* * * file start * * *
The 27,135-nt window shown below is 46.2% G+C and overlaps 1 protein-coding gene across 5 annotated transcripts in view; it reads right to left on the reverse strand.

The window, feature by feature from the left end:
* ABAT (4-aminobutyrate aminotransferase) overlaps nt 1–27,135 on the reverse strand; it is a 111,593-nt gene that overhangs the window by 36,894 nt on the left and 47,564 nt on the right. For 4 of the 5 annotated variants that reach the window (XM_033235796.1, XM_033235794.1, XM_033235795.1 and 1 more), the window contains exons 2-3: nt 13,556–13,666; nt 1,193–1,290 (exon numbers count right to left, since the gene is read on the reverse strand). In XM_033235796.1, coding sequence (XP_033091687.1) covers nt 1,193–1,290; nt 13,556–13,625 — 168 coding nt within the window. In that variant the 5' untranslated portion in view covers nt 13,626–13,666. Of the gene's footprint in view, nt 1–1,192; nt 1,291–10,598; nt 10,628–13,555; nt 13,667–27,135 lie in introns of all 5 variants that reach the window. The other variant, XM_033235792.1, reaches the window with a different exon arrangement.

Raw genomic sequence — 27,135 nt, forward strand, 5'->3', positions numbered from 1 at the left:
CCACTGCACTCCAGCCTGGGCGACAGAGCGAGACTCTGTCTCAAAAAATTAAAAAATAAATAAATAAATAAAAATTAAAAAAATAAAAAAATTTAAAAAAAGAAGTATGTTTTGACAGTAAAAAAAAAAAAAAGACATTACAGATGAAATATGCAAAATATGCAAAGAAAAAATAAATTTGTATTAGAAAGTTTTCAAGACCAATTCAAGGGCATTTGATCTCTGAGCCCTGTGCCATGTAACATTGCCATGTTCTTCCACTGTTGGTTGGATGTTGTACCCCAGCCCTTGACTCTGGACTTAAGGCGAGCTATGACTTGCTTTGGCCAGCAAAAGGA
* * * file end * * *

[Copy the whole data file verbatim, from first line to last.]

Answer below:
The 27,135-nt window shown below is 46.2% G+C and overlaps 1 protein-coding gene across 5 annotated transcripts in view; it reads right to left on the reverse strand.

The window, feature by feature from the left end:
* ABAT (4-aminobutyrate aminotransferase) overlaps nt 1–27,135 on the reverse strand; it is a 111,593-nt gene that overhangs the window by 36,894 nt on the left and 47,564 nt on the right. For 4 of the 5 annotated variants that reach the window (XM_033235796.1, XM_033235794.1, XM_033235795.1 and 1 more), the window contains exons 2-3: nt 13,556–13,666; nt 1,193–1,290 (exon numbers count right to left, since the gene is read on the reverse strand). In XM_033235796.1, coding sequence (XP_033091687.1) covers nt 1,193–1,290; nt 13,556–13,625 — 168 coding nt within the window. In that variant the 5' untranslated portion in view covers nt 13,626–13,666. Of the gene's footprint in view, nt 1–1,192; nt 1,291–10,598; nt 10,628–13,555; nt 13,667–27,135 lie in introns of all 5 variants that reach the window. The other variant, XM_033235792.1, reaches the window with a different exon arrangement.

Raw genomic sequence — 27,135 nt, forward strand, 5'->3', positions numbered from 1 at the left:
CCACTGCACTCCAGCCTGGGCGACAGAGCGAGACTCTGTCTCAAAAAATTAAAAAATAAATAAATAAATAAAAATTAAAAAAATAAAAAAATTTAAAAAAAGAAGTATGTTTTGACAGTAAAAAAAAAAAAAAGACATTACAGATGAAATATGCAAAATATGCAAAGAAAAAATAAATTTGTATTAGAAAGTTTTCAAGACCAATTCAAGGGCATTTGATCTCTGAGCCCTGTGCCATGTAACATTGCCATGTTCTTCCACTGTTGGTTGGATGTTGTACCCCAGCCCTTGACTCTGGACTTAAGGCGAGCTATGACTTGCTTTGGCCAGCAAAAGGA